We try to analyze the elite's dominant social themes here at the Bell; but it has occurred to us that when it comes to the victory of Rand Paul in Kentucky, we would tend to believe the elite doesn't know how to spin it. Rand Paul is an anti-foreign war, anti big-government kind of guy, and this is the establishment's nightmare. The rhetoric and substance of the views of Rand and Ron Paul are increasingly popular in America. They represent a profound challenge to the powers-that-be – or so we would have to believe. Their popularity is driven by the Internet, and their message is resonant with a culture that is still instinctively small-r republican …

The elite has played Western democracies and especially US citizens for suckers for nearly a century – sorry to sound harsh but it's true in our opinion. In America, the strategy has been apparently to build up the number of voters who favor big government – and then, alternatively, present candidates who verbalize the rhetoric of small government but turn out to be big government spenders when it comes to the military. The result has been that the American voter never gets smaller government.

Click here to read full story: US War Crowd Losing Steam

The recent attacks on Rand Paul (casting him as some kind racist or corporate shill) only serve to illustrate the intellectual bankruptcy of those making them; they will not retard, even a little bit, the continued unraveling of the elite's democratic (right versus left) meme. Inexorably, American voters are being drawn to various types of libertarian platforms, conservative or not. We are on record as saying this questioning attitude will eventually spread to the military industrial complex. This is the ultimate fear of elite controllers of course – aside from losing the current paper-money/fiat monopoly to a renewed de facto gold and silver standard.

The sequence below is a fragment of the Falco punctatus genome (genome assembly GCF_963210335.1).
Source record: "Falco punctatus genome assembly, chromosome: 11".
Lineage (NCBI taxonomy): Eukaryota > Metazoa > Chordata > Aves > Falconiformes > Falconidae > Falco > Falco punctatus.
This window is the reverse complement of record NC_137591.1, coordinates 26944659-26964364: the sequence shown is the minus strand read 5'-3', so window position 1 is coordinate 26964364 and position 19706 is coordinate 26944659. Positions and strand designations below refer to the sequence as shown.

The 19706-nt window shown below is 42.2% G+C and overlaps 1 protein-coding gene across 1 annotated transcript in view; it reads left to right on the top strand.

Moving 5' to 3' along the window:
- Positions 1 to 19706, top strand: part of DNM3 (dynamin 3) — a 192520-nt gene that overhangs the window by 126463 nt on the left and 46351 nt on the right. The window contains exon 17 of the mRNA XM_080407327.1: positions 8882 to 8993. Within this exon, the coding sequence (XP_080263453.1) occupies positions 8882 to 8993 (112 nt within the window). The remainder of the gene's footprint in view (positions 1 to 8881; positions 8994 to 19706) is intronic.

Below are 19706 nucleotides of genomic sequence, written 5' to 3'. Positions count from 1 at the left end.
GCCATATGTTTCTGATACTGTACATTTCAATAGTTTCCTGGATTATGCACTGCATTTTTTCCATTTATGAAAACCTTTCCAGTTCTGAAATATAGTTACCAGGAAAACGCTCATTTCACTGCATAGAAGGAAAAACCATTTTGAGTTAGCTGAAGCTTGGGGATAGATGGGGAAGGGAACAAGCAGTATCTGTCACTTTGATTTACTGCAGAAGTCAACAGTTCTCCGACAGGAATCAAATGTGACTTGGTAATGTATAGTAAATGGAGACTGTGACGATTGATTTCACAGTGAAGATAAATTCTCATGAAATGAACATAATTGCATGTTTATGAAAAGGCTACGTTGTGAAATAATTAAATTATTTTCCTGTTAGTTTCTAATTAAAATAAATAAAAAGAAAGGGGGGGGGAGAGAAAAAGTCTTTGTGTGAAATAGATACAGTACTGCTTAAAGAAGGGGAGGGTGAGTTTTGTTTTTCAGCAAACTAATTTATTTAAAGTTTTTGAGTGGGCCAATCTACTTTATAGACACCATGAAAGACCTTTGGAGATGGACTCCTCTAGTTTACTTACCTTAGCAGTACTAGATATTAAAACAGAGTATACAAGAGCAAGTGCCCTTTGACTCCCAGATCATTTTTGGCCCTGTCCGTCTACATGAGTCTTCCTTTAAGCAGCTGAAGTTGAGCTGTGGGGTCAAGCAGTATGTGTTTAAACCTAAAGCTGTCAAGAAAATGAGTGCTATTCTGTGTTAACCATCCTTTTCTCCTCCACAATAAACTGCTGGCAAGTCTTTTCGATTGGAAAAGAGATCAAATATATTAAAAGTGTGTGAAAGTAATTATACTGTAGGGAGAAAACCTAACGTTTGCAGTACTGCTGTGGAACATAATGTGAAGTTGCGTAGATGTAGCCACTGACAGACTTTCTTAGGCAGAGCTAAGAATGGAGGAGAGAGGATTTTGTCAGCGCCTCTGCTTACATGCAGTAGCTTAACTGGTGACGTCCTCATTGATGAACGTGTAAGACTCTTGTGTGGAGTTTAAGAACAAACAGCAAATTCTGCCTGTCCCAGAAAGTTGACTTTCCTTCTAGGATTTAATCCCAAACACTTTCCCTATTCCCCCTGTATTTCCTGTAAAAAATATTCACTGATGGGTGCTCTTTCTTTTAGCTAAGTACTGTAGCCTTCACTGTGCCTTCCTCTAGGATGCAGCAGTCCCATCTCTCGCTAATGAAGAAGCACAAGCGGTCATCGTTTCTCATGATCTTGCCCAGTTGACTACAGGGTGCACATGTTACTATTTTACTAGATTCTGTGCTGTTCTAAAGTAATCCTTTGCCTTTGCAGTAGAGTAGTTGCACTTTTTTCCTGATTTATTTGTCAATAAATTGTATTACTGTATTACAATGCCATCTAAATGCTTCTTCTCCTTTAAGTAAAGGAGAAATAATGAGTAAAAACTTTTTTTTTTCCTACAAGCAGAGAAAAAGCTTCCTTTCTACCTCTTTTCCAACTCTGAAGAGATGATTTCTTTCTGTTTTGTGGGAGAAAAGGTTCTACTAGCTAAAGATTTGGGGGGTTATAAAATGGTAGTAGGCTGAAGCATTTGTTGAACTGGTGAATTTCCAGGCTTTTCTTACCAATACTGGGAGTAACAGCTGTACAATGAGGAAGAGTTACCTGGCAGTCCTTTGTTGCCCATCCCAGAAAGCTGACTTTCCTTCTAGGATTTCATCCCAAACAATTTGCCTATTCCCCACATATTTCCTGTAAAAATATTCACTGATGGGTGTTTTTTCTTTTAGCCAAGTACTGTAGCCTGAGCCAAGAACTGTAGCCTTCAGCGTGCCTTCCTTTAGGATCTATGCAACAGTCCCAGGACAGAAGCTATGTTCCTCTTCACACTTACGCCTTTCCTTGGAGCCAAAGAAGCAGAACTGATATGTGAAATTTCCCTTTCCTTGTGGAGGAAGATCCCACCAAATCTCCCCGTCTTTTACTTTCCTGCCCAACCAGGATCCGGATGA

In fact, Rand Paul is being attacked not for what he is saying currently but for what we believe are deeper beliefs that may resemble those of his father. In a recent interview with Alex Jones, he reportedly said the following: "I'd say we'd be very, very similar (Dr. Rand and Ron Paul). We might present the message sometimes differently. I think in some ways the message has to be broadened and made more appealing to the entire Republican electorate because you have to win a primary."

So the belief systems may be roughly compatible. Yet we have noticed (as indicated in the Time article) that Rand Paul's rhetoric seems occasionally at variance with his father's, and perhaps in a non-libertarian manner – possibly as a result of the criticism he is receiving, or might receive. The result is that he is being attacked anyway (predictably) by the elite's media-based foot-soldiers; but also may be in danger of discouraging the vital and growing libertarian base that his father has cultivated at great personal and political expense.

Yes, we understand how difficult it is, and that there is a race to be won – and even Ron Paul is no libertarian purist, especially during the heat of a campaign. But if Rand Paul is voluntarily choosing a kind of politically correct speech (especially where it comes to foreign affairs), he is possibly throwing away an important opportunity to use his painfully gained platform to educate American voters about free-market thinking. Of course, on achieving final victory perhaps he would become more open, assuming – reasonably? – that he is being guarded now. But we would also note that his father, in our humble opinion, has had more influence on the nation's politics via truth-telling than from winning the presidency via the usual institutional pandering.

After Thoughts

We have the deepest admiration for his father, and Rand Paul certainly has our best wishes as he continues his difficult journey. But it seems to us that Ron Paul has gained a vast and growing following throughout the United States because within certain limits he has used the bully pulpit of both his congressional office and a presidential electoral campaign to educate America about its historical Jeffersonian free-market tradition. We think Ron Paul must ask himself (from time to time) the following question, as many of us do: "For what is a man profited, if he gain the whole world, and lose himself, or be cast away?"

Share via
Copy link
Powered by Social Snap